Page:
Yo, Robot

November 15, 2010

One of the great things about living in Spain (and having remedial Spanish skills) is constant exposure to how movie titles are translated.  There are small departures- The Fugitive is just El Fugitivo- and rather big ones.  Eternal Sunshine of the Spotless Mind, for instance, is Olvidate de mi!  Not a bad title, but it doesn’t make you work for it like the American one.  

Inception was renamed ‘Origen,’ which when translated literally, has several different meanings.  I still long for that movie to be as good as it promised.  Just be better, Inception.  You were definitely labryinthe, which in retrospect was a distraction from the lack of emotional intensity.  Although that scene when Joe Gordon Levitt in the hotel room was fly.  Maybe I should watch Origen, and everything will make sense.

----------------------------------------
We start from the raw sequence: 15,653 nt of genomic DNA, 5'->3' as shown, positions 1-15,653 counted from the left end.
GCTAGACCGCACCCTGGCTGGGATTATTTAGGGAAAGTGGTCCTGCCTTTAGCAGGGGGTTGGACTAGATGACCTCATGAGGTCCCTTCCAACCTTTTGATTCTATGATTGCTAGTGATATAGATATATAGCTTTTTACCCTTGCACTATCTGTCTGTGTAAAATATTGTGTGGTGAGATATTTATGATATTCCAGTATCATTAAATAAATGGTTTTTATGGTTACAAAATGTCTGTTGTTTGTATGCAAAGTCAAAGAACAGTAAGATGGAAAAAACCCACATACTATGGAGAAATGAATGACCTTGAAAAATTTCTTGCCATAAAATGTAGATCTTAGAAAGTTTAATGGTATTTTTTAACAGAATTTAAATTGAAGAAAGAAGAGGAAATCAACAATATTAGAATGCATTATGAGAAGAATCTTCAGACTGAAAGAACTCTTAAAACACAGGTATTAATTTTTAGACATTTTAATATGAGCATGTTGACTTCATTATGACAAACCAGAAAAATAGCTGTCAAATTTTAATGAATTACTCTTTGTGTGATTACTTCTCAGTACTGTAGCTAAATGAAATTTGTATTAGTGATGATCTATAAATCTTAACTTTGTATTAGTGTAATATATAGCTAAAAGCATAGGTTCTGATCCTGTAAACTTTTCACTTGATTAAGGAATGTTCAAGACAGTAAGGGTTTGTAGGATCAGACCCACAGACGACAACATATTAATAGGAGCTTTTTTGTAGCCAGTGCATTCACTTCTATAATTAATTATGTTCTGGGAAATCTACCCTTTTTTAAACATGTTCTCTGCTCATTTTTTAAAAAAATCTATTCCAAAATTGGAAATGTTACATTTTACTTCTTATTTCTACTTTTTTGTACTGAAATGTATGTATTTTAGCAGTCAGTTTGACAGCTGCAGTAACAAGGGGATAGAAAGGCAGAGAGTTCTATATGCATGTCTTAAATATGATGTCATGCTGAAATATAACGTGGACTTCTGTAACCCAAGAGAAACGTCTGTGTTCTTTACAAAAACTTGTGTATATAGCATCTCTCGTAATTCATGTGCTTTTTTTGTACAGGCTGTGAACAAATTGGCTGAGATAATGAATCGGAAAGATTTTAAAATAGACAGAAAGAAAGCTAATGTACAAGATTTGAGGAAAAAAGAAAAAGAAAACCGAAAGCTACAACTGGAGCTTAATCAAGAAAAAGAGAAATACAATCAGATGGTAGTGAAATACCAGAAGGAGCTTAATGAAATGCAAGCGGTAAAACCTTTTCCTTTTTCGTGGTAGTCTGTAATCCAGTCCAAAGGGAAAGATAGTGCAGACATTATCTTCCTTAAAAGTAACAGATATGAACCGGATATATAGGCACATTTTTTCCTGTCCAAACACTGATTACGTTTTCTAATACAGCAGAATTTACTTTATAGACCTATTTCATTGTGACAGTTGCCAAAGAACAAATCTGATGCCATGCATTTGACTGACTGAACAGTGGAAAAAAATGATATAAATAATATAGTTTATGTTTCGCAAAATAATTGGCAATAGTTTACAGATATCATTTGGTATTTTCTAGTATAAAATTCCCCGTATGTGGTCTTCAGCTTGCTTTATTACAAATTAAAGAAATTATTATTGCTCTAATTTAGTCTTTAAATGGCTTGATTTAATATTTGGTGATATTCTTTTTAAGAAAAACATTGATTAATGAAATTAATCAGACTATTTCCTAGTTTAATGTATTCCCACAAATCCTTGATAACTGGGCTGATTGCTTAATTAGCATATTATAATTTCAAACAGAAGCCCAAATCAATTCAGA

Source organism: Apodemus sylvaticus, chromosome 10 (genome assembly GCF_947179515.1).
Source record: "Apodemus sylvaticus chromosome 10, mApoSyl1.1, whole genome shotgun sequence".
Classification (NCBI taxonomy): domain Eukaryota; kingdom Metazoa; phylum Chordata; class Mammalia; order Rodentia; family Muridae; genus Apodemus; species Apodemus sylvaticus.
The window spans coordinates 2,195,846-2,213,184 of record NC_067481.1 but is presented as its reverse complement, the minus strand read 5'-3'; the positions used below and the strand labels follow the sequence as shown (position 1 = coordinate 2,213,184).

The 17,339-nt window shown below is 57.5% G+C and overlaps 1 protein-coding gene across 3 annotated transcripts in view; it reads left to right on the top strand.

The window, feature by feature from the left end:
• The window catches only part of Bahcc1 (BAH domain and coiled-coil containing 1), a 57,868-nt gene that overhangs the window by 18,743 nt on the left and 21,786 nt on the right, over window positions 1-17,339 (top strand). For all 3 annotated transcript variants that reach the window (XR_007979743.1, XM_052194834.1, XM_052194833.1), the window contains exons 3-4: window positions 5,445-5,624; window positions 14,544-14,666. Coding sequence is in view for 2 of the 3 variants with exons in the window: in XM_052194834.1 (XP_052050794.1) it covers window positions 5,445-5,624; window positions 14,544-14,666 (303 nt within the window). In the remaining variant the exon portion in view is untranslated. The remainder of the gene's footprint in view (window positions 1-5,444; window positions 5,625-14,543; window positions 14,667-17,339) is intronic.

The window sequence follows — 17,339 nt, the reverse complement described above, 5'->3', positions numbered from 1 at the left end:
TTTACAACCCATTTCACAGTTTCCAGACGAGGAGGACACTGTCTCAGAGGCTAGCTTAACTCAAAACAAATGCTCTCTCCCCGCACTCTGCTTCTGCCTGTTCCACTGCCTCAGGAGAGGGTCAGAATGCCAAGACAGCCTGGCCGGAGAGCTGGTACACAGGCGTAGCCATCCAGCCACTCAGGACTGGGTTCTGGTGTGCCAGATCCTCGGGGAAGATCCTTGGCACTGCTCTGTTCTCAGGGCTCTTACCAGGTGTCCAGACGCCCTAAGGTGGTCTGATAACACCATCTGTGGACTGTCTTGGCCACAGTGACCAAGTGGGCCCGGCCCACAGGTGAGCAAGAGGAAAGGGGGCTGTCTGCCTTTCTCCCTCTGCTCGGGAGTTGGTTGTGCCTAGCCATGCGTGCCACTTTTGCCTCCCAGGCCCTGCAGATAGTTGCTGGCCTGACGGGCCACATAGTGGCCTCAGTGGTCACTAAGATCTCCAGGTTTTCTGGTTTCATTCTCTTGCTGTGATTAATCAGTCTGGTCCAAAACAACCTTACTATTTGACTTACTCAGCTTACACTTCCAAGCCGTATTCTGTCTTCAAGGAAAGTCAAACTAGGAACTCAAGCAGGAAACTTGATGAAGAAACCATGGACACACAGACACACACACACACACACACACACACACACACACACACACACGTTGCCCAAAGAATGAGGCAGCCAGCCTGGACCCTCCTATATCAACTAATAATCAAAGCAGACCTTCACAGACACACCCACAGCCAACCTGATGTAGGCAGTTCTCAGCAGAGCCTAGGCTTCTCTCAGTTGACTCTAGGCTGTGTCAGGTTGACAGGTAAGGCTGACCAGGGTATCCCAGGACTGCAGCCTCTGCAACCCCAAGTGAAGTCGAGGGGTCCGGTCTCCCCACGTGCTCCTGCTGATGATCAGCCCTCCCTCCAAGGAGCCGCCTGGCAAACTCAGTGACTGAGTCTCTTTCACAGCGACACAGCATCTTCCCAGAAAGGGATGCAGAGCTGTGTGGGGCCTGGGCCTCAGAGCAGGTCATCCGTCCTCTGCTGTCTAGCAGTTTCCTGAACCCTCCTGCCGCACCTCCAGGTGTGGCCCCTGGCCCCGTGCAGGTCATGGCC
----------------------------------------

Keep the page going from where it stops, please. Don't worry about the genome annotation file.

What is the What by hipster hero Dave Eggers, translates into Que es el Que?  Great book by the way.  Lots of tragedy and stories that make you feel fortunate that you can write silly blog posts.  Que es el Que, after all?

Pan’s Labryinth translates into El Laberinto del Fauno, and is a remarkable film.   If you’re nostalgic for a woebegone, monster-infested childhood, this is for you.  Literal and figural monsters, or as its known back home, the UNITED STATES SENATE.

Regarding television, House doesn’t translate into ‘Casa,’ or even ‘Doctor Casa,’ maybe the biggest dissapointment so far.  Sex in the City translates into ‘Sexo en Nueva York.’  I asked one of my advanced students why.  She explained that Americans know the ‘city’ refers to New York, while Spaniards would think that it applied to any city, like say, ‘Carecas.’  This made everyone fall over with laughter.   I laughed too, to be a part of the crowd, but I didn’t really get the joke. I felt Lost:

The Brothers K, essential reading for anyone who likes banter, existential crises, alcohol or courtroom drama, is about what you’d expect:

As for the title of this post:

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